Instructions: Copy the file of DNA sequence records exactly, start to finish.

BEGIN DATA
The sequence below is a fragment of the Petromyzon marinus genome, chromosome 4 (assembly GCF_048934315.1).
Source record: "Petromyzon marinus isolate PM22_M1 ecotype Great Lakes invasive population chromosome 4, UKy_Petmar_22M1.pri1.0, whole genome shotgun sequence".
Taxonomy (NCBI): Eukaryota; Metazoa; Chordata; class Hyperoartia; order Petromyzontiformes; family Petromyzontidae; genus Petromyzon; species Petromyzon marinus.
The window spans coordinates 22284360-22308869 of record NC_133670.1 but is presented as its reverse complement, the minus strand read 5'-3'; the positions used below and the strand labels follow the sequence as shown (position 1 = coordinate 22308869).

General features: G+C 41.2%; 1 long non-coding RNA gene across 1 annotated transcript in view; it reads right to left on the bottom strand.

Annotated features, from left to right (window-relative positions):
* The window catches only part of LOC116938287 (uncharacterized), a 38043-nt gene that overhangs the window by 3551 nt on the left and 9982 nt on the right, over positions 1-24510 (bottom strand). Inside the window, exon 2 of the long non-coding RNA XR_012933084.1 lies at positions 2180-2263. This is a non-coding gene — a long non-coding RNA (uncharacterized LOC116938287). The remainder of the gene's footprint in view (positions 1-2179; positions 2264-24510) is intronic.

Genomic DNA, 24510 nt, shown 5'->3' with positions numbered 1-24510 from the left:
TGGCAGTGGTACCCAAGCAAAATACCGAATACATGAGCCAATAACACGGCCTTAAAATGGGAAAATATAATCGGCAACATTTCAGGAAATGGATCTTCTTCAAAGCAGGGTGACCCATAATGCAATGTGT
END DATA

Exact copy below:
The sequence below is a fragment of the Petromyzon marinus genome, chromosome 4 (assembly GCF_048934315.1).
Source record: "Petromyzon marinus isolate PM22_M1 ecotype Great Lakes invasive population chromosome 4, UKy_Petmar_22M1.pri1.0, whole genome shotgun sequence".
Taxonomy (NCBI): Eukaryota; Metazoa; Chordata; class Hyperoartia; order Petromyzontiformes; family Petromyzontidae; genus Petromyzon; species Petromyzon marinus.
The window spans coordinates 22284360-22308869 of record NC_133670.1 but is presented as its reverse complement, the minus strand read 5'-3'; the positions used below and the strand labels follow the sequence as shown (position 1 = coordinate 22308869).

General features: G+C 41.2%; 1 long non-coding RNA gene across 1 annotated transcript in view; it reads right to left on the bottom strand.

Annotated features, from left to right (window-relative positions):
* The window catches only part of LOC116938287 (uncharacterized), a 38043-nt gene that overhangs the window by 3551 nt on the left and 9982 nt on the right, over positions 1-24510 (bottom strand). Inside the window, exon 2 of the long non-coding RNA XR_012933084.1 lies at positions 2180-2263. This is a non-coding gene — a long non-coding RNA (uncharacterized LOC116938287). The remainder of the gene's footprint in view (positions 1-2179; positions 2264-24510) is intronic.

Genomic DNA, 24510 nt, shown 5'->3' with positions numbered 1-24510 from the left:
TGGCAGTGGTACCCAAGCAAAATACCGAATACATGAGCCAATAACACGGCCTTAAAATGGGAAAATATAATCGGCAACATTTCAGGAAATGGATCTTCTTCAAAGCAGGGTGACCCATAATGCAATGTGT